All this week, we are remembering our favorite moments from the 21-year-run of Talk of the Nation. With so many driveway moment-inducing interviews, hours of live breaking news, segments with familiar voices, and insights from audience members, it's hard to know where to start. So we asked a few of those who worked on Talk of the Nation over the years to share a story or two.
Jad Abumrad and Robert Krulwich addressed the controversy surrounding the September 2012 episode Yellow Rain. Andrew Lapin writes in the public media trade publication Current that the program revisited the use of chemical weapons against the Hmong people in the closing days of the Vietnam War.
This week on Assignment: Radio, we focus on transcending the list of questions and prepared answers to engage in one-on-one, in-depth conversations with authors, artists, musicians, athletes, leaders and activists.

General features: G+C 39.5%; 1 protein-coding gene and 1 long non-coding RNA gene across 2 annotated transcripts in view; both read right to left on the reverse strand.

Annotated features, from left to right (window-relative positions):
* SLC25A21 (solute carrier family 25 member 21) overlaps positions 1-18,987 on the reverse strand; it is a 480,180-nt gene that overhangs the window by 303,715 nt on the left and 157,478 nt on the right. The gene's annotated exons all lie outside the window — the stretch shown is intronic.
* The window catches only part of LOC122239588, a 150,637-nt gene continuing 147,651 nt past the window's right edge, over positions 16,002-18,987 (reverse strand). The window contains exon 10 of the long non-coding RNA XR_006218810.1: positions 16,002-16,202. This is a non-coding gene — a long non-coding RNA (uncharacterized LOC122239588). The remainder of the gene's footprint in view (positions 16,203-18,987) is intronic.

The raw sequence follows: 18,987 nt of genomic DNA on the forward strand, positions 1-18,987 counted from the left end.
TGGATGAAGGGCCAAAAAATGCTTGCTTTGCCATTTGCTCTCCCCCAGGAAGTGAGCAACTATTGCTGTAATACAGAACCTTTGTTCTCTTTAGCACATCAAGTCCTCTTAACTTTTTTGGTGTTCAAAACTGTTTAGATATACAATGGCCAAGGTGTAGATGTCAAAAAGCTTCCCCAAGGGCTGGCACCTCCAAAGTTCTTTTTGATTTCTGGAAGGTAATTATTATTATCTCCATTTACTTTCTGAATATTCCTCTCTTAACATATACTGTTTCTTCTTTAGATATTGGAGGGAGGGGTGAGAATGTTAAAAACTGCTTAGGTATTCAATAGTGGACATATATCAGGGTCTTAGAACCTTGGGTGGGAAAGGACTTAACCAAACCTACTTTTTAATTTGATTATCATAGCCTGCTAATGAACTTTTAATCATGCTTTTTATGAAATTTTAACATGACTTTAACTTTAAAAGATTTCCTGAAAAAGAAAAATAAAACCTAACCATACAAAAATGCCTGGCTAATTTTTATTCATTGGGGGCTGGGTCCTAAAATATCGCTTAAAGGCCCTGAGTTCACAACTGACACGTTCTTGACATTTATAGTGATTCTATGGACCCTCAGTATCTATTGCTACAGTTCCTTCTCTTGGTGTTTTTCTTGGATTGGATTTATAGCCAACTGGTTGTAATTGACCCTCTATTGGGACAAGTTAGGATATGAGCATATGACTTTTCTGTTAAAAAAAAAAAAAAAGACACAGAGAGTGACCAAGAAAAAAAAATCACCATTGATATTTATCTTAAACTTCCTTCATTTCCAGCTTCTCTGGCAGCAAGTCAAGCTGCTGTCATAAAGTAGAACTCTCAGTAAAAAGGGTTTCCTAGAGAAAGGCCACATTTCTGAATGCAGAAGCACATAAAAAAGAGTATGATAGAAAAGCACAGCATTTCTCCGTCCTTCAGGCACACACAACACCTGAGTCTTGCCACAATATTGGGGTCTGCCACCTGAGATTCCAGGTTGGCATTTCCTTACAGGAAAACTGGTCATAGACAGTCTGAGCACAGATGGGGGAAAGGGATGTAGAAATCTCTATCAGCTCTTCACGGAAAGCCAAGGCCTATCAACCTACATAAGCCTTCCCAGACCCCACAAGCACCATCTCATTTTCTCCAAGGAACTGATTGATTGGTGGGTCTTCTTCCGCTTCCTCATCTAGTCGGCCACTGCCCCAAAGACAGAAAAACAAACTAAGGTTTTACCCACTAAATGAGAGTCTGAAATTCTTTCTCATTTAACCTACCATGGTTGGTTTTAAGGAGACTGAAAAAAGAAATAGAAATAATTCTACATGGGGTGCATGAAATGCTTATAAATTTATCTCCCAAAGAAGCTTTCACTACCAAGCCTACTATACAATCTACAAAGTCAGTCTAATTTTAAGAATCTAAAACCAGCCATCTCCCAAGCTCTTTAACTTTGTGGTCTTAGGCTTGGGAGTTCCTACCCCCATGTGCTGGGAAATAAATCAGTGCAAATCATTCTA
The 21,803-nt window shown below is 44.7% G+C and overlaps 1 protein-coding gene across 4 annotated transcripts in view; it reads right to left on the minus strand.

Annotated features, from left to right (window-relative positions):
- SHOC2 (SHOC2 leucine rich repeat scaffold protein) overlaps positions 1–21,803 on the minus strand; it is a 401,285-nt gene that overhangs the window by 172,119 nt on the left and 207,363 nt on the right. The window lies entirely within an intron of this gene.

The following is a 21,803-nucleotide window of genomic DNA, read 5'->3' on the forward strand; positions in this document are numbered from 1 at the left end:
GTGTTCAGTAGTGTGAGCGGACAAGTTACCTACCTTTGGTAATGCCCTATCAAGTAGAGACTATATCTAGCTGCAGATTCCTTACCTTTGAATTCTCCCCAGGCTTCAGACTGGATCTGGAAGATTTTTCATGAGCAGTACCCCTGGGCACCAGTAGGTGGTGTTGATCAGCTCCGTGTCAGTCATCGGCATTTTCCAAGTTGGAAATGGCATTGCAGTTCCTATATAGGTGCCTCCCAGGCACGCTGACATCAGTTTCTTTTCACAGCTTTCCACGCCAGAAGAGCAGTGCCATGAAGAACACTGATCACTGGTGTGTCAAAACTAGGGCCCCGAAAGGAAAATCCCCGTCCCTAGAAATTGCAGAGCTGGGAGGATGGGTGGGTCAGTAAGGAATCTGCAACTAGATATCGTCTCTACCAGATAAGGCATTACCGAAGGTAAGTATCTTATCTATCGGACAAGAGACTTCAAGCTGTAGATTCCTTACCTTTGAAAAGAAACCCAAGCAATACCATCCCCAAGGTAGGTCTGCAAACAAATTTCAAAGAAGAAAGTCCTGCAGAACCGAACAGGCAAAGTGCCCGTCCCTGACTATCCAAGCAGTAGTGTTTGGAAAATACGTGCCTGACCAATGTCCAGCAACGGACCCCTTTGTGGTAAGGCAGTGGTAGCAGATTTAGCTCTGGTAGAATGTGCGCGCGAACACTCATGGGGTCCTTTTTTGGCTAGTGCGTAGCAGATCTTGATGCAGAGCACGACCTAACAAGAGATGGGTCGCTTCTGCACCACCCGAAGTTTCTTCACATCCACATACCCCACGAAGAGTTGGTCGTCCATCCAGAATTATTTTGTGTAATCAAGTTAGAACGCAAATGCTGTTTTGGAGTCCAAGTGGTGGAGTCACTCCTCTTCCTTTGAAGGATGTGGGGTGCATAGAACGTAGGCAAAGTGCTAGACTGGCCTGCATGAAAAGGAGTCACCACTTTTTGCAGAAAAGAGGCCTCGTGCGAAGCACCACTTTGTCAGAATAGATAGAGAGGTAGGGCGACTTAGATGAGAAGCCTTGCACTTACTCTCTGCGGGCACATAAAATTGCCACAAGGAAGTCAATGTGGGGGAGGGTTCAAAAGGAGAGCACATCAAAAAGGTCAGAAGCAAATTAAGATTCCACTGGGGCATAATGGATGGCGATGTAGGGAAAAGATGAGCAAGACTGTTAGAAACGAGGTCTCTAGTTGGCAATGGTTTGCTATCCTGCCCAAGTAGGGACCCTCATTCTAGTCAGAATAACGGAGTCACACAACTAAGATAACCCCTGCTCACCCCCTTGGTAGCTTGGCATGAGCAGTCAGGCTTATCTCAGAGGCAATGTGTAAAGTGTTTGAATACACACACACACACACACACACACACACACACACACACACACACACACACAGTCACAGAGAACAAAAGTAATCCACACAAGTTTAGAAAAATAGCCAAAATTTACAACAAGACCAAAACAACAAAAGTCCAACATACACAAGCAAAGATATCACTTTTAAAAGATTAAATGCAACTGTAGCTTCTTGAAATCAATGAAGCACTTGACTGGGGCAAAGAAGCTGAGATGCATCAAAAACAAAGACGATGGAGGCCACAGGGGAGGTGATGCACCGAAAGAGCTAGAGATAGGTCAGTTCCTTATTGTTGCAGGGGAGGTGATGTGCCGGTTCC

If you're familiar with KGOU's student-produced public affairs program Assignment: Radio, then you already know we have some talented student broadcasters taking the university course known internally as Radio News.
But to banish any doubts, here's proof: In the National Broadcasting Society (Alpha Epsilon Rho) annual student competition, Assignment: Radio reporters won national awards for their work in 2012.
On Jan. 1, 1983, KGOU became a non-commercial public radio station. I barely noticed.
I should have noticed. After all, I was working at KGOU as a volunteer student broadcaster, and for the past year and a half I’d been dragging my sleep-deprived self out of bed at 6 a.m. (an hour most college students deemed unthinkable) to write and deliver two five-minute newscasts each morning. Still, I didn’t pay much attention.